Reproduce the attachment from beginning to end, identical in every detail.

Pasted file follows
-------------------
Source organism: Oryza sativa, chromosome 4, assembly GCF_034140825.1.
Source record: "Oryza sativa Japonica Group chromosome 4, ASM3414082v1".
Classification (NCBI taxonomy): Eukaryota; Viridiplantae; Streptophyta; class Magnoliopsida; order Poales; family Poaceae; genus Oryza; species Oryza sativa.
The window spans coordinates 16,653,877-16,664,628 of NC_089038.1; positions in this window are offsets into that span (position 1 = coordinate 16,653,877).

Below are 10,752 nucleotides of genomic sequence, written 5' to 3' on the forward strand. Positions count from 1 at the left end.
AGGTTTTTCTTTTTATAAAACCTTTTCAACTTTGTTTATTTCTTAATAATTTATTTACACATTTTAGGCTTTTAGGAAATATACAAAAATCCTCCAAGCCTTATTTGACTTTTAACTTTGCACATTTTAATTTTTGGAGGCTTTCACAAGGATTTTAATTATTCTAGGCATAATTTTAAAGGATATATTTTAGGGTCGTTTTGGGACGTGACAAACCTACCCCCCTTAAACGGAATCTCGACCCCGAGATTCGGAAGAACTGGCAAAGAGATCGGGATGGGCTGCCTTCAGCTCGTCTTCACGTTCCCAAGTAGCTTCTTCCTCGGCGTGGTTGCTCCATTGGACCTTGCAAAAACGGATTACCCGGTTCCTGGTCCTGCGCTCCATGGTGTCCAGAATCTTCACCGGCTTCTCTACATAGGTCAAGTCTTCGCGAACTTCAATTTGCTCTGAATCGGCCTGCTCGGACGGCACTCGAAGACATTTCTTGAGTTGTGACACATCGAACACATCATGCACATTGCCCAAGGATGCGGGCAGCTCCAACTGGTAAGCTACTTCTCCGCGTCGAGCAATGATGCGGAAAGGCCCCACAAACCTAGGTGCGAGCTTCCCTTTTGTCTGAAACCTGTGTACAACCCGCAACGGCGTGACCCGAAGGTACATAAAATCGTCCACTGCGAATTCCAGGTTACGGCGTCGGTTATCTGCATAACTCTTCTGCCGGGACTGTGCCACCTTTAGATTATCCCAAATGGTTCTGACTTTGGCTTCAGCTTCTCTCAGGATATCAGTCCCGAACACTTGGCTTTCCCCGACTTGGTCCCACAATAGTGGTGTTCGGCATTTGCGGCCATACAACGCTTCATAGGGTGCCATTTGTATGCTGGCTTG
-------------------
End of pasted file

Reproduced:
Source organism: Oryza sativa, chromosome 4, assembly GCF_034140825.1.
Source record: "Oryza sativa Japonica Group chromosome 4, ASM3414082v1".
Classification (NCBI taxonomy): Eukaryota; Viridiplantae; Streptophyta; class Magnoliopsida; order Poales; family Poaceae; genus Oryza; species Oryza sativa.
The window spans coordinates 16,653,877-16,664,628 of NC_089038.1; positions in this window are offsets into that span (position 1 = coordinate 16,653,877).

Below are 10,752 nucleotides of genomic sequence, written 5' to 3' on the forward strand. Positions count from 1 at the left end.
AGGTTTTTCTTTTTATAAAACCTTTTCAACTTTGTTTATTTCTTAATAATTTATTTACACATTTTAGGCTTTTAGGAAATATACAAAAATCCTCCAAGCCTTATTTGACTTTTAACTTTGCACATTTTAATTTTTGGAGGCTTTCACAAGGATTTTAATTATTCTAGGCATAATTTTAAAGGATATATTTTAGGGTCGTTTTGGGACGTGACAAACCTACCCCCCTTAAACGGAATCTCGACCCCGAGATTCGGAAGAACTGGCAAAGAGATCGGGATGGGCTGCCTTCAGCTCGTCTTCACGTTCCCAAGTAGCTTCTTCCTCGGCGTGGTTGCTCCATTGGACCTTGCAAAAACGGATTACCCGGTTCCTGGTCCTGCGCTCCATGGTGTCCAGAATCTTCACCGGCTTCTCTACATAGGTCAAGTCTTCGCGAACTTCAATTTGCTCTGAATCGGCCTGCTCGGACGGCACTCGAAGACATTTCTTGAGTTGTGACACATCGAACACATCATGCACATTGCCCAAGGATGCGGGCAGCTCCAACTGGTAAGCTACTTCTCCGCGTCGAGCAATGATGCGGAAAGGCCCCACAAACCTAGGTGCGAGCTTCCCTTTTGTCTGAAACCTGTGTACAACCCGCAACGGCGTGACCCGAAGGTACATAAAATCGTCCACTGCGAATTCCAGGTTACGGCGTCGGTTATCTGCATAACTCTTCTGCCGGGACTGTGCCACCTTTAGATTATCCCAAATGGTTCTGACTTTGGCTTCAGCTTCTCTCAGGATATCAGTCCCGAACACTTGGCTTTCCCCGACTTGGTCCCACAATAGTGGTGTTCGGCATTTGCGGCCATACAACGCTTCATAGGGTGCCATTTGTATGCTGGCTTG